This cruise was a getaway from grey winter in my Midwest city. I had a lot of choices and settled on this one for two new ports and totally warm weather. I'm an experienced cruiser, a solo traveler of 76, and this was my fourth HAL ... Read More
This cruise was a getaway from grey winter in my Midwest city. I had a lot of choices and settled on this one for two new ports and totally warm weather. I'm an experienced cruiser, a solo traveler of 76, and this was my fourth HAL cruise. I liked the same things on this cruise as on other HAL cruises: nice shipmates, great crew, pleasant experiences, fun shore excursions, lots to do, not very crowded, very comfortable ship.
I liked the trivia games and their fun host, Monique. Every evening that I ate in the Dining Room I walked in without reservations and asked for a sharing table with 8 to 10 other travelers. I met 200 people in all 11 days. All of them were pleasant and interesting, and from many places. My room was a delight and my stewards the sweetest and nicest possible young men. I tipped them 50 dollars each, and the head housekeeper said that was lavish in the currency of their Indonesian country. But they earned it; my sons couldn't have been nicer to me. Of course, this was on top of the daily gratuity charge, much of which the stewards don't get. I really believe in abundant tips for good service, and I got it from Ari and Sya every day. I ate at Canaletto restaurant several evenings and it was superb; best of all the ship's food and service. This was only a $19 surcharge. The Dive In burgers were gorgeous, and the pizza bar wonderful too. Food is no problem on Eurodam!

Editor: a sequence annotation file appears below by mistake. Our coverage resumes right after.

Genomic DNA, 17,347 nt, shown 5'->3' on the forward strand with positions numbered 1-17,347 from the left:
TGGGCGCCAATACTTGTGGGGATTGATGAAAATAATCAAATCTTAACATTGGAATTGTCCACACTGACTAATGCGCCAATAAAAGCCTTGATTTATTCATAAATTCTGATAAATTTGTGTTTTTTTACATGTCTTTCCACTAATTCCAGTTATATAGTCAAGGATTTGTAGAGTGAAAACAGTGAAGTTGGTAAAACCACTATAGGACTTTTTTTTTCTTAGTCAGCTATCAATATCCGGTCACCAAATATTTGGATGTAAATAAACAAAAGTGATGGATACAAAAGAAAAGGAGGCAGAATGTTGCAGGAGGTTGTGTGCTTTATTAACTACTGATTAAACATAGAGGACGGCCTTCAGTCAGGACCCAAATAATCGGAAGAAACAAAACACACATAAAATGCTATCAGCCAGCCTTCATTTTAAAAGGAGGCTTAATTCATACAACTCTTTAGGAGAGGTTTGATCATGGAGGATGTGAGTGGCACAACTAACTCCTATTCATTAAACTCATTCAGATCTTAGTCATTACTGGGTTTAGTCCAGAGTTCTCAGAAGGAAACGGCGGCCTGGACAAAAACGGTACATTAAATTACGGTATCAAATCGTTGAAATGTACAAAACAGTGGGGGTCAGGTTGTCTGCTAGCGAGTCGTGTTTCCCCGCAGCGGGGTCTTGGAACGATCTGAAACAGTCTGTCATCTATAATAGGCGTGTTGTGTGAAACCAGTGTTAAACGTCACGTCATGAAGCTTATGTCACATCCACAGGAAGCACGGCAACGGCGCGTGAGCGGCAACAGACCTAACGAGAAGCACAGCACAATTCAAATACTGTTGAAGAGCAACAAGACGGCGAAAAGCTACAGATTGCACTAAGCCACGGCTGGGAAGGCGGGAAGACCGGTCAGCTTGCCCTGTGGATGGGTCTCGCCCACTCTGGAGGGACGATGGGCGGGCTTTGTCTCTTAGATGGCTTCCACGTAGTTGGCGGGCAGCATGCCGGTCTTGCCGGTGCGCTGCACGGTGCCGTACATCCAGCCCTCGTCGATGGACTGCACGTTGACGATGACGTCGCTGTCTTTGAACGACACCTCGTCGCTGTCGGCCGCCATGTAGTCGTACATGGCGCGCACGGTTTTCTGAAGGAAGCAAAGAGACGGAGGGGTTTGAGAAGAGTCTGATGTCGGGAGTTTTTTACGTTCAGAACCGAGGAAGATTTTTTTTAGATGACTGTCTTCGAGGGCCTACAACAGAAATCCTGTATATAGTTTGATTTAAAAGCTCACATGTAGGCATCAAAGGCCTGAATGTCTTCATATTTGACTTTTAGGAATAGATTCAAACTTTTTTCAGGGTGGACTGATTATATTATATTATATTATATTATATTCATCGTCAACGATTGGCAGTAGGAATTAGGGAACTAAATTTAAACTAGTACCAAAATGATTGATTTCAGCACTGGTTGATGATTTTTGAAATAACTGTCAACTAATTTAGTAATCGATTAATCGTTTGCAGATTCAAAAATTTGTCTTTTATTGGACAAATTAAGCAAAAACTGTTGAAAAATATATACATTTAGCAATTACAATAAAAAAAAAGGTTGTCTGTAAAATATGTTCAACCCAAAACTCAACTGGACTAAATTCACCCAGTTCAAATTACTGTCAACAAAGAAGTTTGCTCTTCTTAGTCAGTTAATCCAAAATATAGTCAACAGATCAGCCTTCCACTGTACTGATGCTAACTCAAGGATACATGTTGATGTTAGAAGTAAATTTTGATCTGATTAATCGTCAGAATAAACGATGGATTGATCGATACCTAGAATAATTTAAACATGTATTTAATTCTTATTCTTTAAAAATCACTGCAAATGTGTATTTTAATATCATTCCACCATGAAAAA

Another plus was great entertainment from the Piano Guys in the Billboard Bar, and the fantastic always energetic BBKing band and singers. A tip: in the back of the BB King showroom are curved banquette-type seats, and these are far more comfortable than the theater seats, and with a better view. As for the mainstage shows, I felt really sorry for the ship's dance crew of six dancers who had to fill a stage and give energetic performances to canned music and in lackluster costumes. The impressionist was good and funny, but I skipped other mainstage shows. One of them was actually the history of Holland America Line via a film. I much preferred the music elsewhere.
The best advice I have is to FIRST don't get hurt on your cruise. Then, SECOND, get a higher floor than my deck 5 balcony cabin, because I had the gear for the lifeboats within inches of my balcony, and it kind of spoiled the view to look down on orange lifeboat roofs all the time. They also creaked and groaned during rough sea nights. I also found the balcony door so hard to open I had to do it two handed and if it had slammed on me, I know it would have knocked me down. I guess this is necessary, but it was really a daily problem.
I really enjoyed my In Room coffee there on the balcony in the sunshine and my In Room continental breakfasts were treats: fresh fruit and tiny Danish pastries. Invariably, the In Room staff called afterward to see if I enjoyed my meal, and I did. On my last cruise on another cruise line, this kind of service for breakfast had a charge of $7, but on Eurodam, all In Room Dining 24 hours a day is included in the fares. One morning I didn't order breakfast and the manager called up to say, "Don't you want anything to eat?" They had the best warm chocolate chip cookies too, and I enjoyed these with afternoon tea after my nap.
As a solo traveler, I have to pay two fares: my verandah cabin cost me what they call a supplement of 100%. A $1500 cabin is $3000. All cruise ships do this: I have no choice. But it doesn't put you in the mood to be mistreated, I can assure you. For my double fare, I expected and got a nice cruise that I enjoyed a lot. I can't fault Eurodam for anything a cruise should be for a traveler. I'm not a diva; I'll agree with anything that makes sense, but I expect my cruise for two cruise fares to be good. I always tell my steward exactly what I like and what makes me happy at our first meeting: with me, it's a lot of towels and a lot of ice. My cruise expectations were definitely met on Eurodam.